Yes. But, all is not lost if you didn't get it done before "I do" : you can also arrange for a "postnup" at any time. The cost and price will be the same as a prenuptial agreement, and you can still specify all of the same terms regarding assets, debts, and so forth.
Different laws may apply to legal agreements and marital property. If you relocate, it would be wise to determine what the laws are in your new state and potentially rework your prenup (thus making it a postnup).
Yes. There are a number of services that walk you through the process of creating the prenup. Most of them go to great lengths to frequently review and revise the documents they offer, to make sure they include the most up-to-date information and requirements of state and federal laws as applicable.
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Continued from above...

Having a prenuptial agreement can offer peace of mind and security when there are children from previous marriages involved, business assets, or even large amounts of debt incurred prior to the wedding (like student loans). Even though it's not the most romantic of topics, having a calm discussion of the "what ifs" can actually strengthen your relationship.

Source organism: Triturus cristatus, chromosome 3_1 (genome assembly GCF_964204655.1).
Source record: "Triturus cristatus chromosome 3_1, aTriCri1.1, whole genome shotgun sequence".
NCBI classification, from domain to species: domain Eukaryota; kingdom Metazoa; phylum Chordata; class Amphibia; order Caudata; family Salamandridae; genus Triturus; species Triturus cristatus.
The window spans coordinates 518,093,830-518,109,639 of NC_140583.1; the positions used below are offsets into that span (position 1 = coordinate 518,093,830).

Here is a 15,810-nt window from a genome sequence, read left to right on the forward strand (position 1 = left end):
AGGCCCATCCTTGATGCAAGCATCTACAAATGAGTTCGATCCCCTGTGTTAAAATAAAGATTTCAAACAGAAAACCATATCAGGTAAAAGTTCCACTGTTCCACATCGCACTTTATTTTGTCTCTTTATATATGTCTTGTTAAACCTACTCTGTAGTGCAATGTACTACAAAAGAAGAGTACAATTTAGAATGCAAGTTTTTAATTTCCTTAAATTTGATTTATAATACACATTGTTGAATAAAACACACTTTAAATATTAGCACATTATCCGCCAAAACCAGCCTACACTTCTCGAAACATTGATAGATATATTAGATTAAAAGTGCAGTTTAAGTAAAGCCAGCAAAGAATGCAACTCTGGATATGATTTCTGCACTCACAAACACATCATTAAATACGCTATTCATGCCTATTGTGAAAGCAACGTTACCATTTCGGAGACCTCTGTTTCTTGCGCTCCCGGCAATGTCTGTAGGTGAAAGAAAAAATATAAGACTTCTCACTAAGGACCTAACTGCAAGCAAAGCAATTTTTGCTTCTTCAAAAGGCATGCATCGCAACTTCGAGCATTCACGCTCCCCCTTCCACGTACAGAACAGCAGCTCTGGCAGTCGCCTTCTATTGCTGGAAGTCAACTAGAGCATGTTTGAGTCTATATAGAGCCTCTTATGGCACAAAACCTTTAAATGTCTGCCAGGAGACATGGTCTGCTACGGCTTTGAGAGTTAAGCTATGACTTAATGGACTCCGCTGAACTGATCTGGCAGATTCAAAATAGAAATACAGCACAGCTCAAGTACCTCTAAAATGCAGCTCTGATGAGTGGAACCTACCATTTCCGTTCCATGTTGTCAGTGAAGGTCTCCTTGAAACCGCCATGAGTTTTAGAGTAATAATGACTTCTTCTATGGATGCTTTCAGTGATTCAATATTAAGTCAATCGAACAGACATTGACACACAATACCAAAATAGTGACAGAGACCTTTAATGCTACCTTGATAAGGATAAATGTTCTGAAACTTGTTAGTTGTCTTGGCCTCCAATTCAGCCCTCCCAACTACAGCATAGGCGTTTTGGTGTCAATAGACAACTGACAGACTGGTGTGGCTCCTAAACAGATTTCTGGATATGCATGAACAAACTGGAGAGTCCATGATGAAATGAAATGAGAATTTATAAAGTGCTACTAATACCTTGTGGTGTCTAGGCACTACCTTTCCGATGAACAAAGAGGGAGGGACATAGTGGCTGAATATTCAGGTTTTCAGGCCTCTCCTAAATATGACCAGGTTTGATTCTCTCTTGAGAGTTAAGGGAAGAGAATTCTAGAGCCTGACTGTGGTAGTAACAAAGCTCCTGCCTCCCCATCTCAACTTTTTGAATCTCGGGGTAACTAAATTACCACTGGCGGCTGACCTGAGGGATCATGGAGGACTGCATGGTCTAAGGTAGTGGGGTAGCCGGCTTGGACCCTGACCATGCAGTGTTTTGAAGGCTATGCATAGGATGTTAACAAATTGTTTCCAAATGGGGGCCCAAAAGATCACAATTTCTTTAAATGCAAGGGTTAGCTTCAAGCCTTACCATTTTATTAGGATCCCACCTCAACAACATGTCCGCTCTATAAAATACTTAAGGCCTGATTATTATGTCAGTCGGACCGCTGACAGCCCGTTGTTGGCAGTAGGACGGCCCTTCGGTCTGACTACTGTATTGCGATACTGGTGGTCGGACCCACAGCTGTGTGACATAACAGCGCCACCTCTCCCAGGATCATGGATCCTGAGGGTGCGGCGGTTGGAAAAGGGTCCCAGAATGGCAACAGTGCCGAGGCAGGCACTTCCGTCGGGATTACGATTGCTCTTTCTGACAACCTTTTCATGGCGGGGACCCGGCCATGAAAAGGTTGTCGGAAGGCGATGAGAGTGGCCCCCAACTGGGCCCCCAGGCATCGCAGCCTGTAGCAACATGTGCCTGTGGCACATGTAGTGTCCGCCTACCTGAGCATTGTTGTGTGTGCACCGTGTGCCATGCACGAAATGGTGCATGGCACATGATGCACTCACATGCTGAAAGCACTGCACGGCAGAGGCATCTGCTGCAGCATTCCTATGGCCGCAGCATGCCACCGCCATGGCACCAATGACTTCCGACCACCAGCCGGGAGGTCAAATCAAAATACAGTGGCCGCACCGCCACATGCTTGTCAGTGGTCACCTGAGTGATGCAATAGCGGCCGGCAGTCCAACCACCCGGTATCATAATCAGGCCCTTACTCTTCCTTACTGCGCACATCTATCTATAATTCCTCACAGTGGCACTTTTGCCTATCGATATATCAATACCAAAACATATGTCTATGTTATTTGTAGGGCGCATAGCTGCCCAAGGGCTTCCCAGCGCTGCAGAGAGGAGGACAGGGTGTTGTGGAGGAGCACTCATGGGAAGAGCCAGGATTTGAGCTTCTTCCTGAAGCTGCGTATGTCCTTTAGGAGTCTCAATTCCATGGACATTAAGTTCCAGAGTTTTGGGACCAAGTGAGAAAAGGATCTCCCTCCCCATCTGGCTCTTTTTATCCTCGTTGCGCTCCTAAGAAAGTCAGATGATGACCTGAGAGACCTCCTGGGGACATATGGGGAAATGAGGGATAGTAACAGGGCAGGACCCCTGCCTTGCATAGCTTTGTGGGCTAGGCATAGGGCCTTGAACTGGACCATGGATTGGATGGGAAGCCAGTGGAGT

Fortunately, while drafting a prenuptial agreement is practically a necessity, spending a lot of money on an attorney is not. There are a number of reputable, easy-to-use services online that walk users through all of the applicable questions to draft a legal prenup in any state of residence. Why spend hundreds or even thousands of dollars when the whole process can easily cost less than $80 from start to finish?

Of course, not every site that offers to help you draft a prenup will give you the same level of service. How can you tell which one is the best option for you? Here are several criteria to keep in mind as you select the provider for your prenuptial agreement:

  • Online Form or Download/Print. The easiest, most efficient way to get your document completed is with a website that offers a fillable form. However, some services will sell you a book, either a paper copy or digital, and you'll have to read through and understand all the material.
  • Ease of Use. Assuming you go with an online service, how straightforward is it to enter your specific details. If you wind up with questions along the way, how quickly can you get answers? How easily can you go back and make edits if needed - and for how long will you have online access to your document?
  • Price. What will you spend to get a completed prenuptial agreement? Will you have to pay for a subscription plan that you may not need?
  • Reputation. What do other customers say about their experience with the service? Are company representatives helpful or do they make life difficult if you have a problem, a billing dispute, or a refund request? Has the provider been rated by the BBB?

TopConsumerReviews.com has reviewed and ranked the best prenuptial agreement providers available today. We hope this information helps you determine the right service to get your prenup in place - just in time for your (hopefully) happily ever after.